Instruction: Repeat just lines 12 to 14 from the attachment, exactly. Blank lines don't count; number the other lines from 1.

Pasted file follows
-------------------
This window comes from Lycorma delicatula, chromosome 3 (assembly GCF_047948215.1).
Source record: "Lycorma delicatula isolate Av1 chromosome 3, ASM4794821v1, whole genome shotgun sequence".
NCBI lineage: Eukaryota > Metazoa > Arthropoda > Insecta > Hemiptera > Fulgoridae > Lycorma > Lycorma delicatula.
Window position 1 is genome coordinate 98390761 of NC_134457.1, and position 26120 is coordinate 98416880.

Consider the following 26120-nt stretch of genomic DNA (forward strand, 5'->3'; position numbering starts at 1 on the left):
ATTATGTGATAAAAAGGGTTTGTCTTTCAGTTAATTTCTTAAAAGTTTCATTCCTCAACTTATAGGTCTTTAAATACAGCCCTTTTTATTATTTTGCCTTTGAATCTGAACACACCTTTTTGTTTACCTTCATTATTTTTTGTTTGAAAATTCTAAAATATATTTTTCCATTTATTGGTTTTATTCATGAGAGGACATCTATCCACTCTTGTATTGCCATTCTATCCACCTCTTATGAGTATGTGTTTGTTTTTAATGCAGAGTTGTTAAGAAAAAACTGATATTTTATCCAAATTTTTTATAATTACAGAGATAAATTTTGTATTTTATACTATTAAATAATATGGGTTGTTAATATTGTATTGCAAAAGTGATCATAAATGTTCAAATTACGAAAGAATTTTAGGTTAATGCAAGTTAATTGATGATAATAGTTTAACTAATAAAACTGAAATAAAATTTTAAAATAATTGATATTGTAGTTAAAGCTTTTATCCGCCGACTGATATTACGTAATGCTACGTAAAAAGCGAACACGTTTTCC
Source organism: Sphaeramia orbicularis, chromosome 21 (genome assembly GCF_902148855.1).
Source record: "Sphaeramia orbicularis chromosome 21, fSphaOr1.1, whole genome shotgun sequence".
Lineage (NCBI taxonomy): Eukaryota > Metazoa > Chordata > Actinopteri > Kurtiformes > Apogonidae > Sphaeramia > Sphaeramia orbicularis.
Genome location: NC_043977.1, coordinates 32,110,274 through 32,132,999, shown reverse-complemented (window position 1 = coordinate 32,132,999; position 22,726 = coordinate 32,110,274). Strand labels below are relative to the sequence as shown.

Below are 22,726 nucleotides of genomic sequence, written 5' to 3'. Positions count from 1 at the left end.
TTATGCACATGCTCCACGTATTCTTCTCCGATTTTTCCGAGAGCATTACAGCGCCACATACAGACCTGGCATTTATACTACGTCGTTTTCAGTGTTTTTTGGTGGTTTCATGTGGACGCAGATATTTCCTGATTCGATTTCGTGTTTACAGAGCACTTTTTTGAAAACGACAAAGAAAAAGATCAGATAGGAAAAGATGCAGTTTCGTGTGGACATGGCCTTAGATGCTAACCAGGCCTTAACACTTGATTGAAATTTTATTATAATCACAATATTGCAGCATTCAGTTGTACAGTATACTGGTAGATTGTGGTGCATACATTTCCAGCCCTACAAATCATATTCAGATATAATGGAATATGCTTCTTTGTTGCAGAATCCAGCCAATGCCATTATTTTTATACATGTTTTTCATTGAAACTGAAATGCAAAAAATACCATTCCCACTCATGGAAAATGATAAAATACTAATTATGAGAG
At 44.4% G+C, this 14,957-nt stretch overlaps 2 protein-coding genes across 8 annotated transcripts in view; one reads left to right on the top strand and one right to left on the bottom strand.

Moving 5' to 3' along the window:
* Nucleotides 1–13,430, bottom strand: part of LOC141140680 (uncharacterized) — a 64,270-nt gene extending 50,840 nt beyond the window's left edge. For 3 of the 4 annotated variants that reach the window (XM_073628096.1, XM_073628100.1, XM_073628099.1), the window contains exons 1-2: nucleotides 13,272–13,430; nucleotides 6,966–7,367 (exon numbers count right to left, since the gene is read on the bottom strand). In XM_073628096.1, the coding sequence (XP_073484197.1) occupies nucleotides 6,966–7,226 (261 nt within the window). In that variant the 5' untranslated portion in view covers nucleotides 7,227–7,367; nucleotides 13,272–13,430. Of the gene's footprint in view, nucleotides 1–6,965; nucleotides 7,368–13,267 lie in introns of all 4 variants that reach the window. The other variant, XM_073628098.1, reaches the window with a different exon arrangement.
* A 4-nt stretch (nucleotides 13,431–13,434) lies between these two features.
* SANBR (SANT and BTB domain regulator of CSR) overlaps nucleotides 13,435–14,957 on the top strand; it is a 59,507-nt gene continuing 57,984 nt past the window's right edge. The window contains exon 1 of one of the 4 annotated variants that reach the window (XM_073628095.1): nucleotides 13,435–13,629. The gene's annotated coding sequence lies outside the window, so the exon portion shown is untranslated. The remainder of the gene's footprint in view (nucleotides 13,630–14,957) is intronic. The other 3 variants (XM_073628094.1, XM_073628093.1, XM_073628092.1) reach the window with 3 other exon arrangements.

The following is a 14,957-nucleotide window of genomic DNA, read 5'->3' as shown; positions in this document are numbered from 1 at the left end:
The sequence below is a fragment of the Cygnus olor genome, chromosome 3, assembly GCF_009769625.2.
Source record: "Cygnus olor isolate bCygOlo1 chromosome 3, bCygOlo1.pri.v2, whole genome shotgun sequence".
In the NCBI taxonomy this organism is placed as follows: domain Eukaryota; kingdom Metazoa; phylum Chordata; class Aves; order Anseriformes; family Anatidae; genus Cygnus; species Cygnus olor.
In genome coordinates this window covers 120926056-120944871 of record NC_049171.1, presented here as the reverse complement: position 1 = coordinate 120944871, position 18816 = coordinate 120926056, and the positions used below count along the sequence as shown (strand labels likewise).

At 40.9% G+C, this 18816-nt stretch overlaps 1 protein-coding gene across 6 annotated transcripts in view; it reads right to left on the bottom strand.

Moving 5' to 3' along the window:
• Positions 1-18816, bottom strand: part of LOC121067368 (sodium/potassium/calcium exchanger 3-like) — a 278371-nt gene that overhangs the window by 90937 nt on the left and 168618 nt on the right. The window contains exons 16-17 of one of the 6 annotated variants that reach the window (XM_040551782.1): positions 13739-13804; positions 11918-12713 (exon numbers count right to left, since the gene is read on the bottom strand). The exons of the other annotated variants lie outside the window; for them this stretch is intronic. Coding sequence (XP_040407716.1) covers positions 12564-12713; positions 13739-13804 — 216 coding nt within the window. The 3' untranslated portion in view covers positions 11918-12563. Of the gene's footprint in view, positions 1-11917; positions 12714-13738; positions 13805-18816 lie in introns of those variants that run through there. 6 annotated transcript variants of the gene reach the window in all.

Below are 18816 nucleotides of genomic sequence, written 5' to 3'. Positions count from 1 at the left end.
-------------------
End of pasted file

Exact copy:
TTATGCACATGCTCCACGTATTCTTCTCCGATTTTTCCGAGAGCATTACAGCGCCACATACAGACCTGGCATTTATACTACGTCGTTTTCAGTGTTTTTTGGTGGTTTCATGTGGACGCAGATATTTCCTGATTCGATTTCGTGTTTACAGAGCACTTTTTTGAAAACGACAAAGAAAAAGATCAGATAGGAAAAGATGCAGTTTCGTGTGGACATGGCCTTAGATGCTAACCAGGCCTTAACACTTGATTGAAATTTTATTATAATCACAATATTGCAGCATTCAGTTGTACAGTATACTGGTAGATTGTGGTGCATACATTTCCAGCCCTACAAATCATATTCAGATATAATGGAATATGCTTCTTTGTTGCAGAATCCAGCCAATGCCATTATTTTTATACATGTTTTTCATTGAAACTGAAATGCAAAAAATACCATTCCCACTCATGGAAAATGATAAAATACTAATTATGAGAG
At 44.4% G+C, this 14,957-nt stretch overlaps 2 protein-coding genes across 8 annotated transcripts in view; one reads left to right on the top strand and one right to left on the bottom strand.

Moving 5' to 3' along the window: